When attracting top talent, it's crucial to communicate the benefits and value of working for your company. You can do this by using an EVP, which is a statement that outlines the benefits employees will receive while working for your organization.
Why is an EVP important?
By defining your EVP and sharing it with job seekers, you can help them understand why your company is the best choice for their career.
In our experience, businesses with a clearly defined EVP are more successful in recruiting candidates and retaining good employees.
How do I create an Employee Value Proposition?
When creating your EVP, it's helpful to consider it an elevator pitch to candidates and employees. A great EVP will highlight the things that make your organization unique, speak to the needs of your target audiences, and align with your culture.
What makes your organization unique?
Every organization is different. What makes your culture and work environment better than other companies? How will your organization help an employee grow and flourish in their careers? By asking yourself questions like these, you can identify your organization's unique differentiators and explain the advantages of working for your organization over other options.
Who is an EVP for?
When creating an employee value proposition, it is crucial to consider the needs and desires of both existing employees and potential candidates.
A survey is a great place to start if you want to understand your employees better. For an Employee Value Proposition (EVP), you can ask about your company's work culture and have them rank the importance of your benefits. These questions will help you prioritize the order of benefits in your EVP statement.
For candidates, you'll need to research the type of people you're trying to attract to each role. For this exercise, we recommend creating a candidate persona. These help you zero in on the characteristics and traits of a perfect hire. To learn more about candidate personas, check out our blog, where we dive deeper into this topic.
What should I include in an EVP?
When creating your EVP, it's helpful to consider it an elevator pitch to candidates and employees. What do they need to know to decide whether to work for your company?
In your EVP, it's best to cover the following items in detail to give candidates a clear idea of what to expect after they sign the offer letter.
- Salaries and benefits
- Professional development and advancement opportunities
- Work environment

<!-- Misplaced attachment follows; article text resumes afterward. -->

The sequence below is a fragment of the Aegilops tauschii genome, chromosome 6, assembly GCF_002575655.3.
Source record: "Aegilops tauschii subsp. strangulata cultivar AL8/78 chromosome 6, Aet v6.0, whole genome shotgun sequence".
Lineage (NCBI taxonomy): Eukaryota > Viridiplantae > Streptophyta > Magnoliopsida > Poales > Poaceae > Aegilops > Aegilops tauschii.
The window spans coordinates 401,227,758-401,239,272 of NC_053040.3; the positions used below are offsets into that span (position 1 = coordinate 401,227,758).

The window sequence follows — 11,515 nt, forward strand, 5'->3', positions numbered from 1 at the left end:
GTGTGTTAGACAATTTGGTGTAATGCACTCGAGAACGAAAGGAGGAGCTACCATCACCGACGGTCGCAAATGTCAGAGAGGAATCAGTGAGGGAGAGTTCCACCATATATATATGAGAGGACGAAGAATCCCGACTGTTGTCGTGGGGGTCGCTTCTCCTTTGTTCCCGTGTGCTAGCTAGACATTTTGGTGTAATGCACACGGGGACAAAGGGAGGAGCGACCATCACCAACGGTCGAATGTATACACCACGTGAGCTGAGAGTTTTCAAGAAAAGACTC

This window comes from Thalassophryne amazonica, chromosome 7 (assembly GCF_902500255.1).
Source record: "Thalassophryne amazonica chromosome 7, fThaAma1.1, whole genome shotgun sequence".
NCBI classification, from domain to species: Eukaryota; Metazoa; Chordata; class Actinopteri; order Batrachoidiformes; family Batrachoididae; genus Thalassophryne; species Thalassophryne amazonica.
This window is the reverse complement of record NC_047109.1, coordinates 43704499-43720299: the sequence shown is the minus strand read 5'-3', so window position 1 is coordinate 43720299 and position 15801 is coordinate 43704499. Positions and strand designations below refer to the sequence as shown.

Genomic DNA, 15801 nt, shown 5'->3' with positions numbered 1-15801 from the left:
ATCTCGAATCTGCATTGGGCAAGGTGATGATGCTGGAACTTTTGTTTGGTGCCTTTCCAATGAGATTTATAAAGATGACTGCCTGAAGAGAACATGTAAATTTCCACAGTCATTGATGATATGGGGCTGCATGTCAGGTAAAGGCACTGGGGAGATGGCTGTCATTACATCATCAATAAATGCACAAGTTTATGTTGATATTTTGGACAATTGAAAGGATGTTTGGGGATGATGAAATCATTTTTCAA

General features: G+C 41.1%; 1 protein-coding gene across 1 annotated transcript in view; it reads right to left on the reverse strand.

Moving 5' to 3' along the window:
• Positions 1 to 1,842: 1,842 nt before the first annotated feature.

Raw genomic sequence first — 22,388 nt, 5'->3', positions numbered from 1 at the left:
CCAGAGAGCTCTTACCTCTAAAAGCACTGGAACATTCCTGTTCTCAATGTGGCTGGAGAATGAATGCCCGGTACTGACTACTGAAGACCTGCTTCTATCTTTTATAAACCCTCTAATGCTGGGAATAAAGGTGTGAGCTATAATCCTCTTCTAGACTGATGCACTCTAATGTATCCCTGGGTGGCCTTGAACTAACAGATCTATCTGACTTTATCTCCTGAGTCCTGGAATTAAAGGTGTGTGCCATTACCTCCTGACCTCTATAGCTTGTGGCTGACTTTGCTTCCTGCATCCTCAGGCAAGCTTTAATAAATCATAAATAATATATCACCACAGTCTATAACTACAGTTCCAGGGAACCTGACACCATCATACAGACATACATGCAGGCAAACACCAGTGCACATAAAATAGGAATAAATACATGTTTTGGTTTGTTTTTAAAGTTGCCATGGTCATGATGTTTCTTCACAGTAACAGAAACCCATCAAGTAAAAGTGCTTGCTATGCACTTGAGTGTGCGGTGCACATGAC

- Company culture
Make sure to order the benefits included in your employee value proposition based on employee research and candidate persona findings.
How do I communicate my organization's EVP?
When sharing your organization's EVP, it's essential to use a variety of channels.
Your employee value proposition should be clearly stated in your company handbook, onboarding materials, and any other medium employees frequently view, such as a SharePoint homepage.
Showcasing your employee value proposition on public channels like your website, job postings, and social media bios can attract potential employees.
How can I measure the effectiveness of my organization's EVP?
To measure the effectiveness of your EVP, you can look at a variety of metrics, including:
- Application Rates - How many people applied after viewing your job description?
- Applicant Quality - Did people that match your candidate persona apply for your job?
- Employee Retention - Are employees sticking around? Do they want to work for your organization long-term?
- Employee Engagement - Are employees actively engaged with company outreach and events?
- Referral Numbers - Are employees referring people to work at your organization?
If the above metrics are not where you want them, it may be time to review your EVP. We recommend revisiting your EVP regularly as your workforce changes and the company grows.
What are some examples of company EVPs?
Did you know 84 percent of the world's top 100 most attractive employers have an Employee Value Proposition? Companies such as Google, Microsoft, and Apple are more successful because their leadership has invested the time to think through their company's values, mission, and what they stand for as a business.
Below are EVP examples from well-known companies:
"Creating great employment experiences by building a people-centric culture"
"We're building a company people love. A company that will stand the test of time, so we invest in our people and optimize for your long-term happiness."
"Together, we create access to information and build products that improve people's lives."
"We lead. We invent. We deliver. We use the power of sport to move the world."
"Lead the future of Beauty. When you love your work and the people you work with, amazing things can happen."
"We believe in what people make possible; Our mission is to empower every person and every organization on the planet to achieve more."
"To care for people so they can be their best."
Keeping your EVP relevant
After developing an EVP, keeping it relevant for your current workforce is essential. Continue to implement, review, and measure your company's EVP regularly. Doing so will guarantee that it stays aligned with your company's value and what it offers.
Taking the steps outlined in this article to craft an exceptional Employee Value Proposition will set you on your way to attracting great candidates and retaining more employees.
Looking for more ways to strengthen your recruitment process? Download the World-Class Recruitment Guide.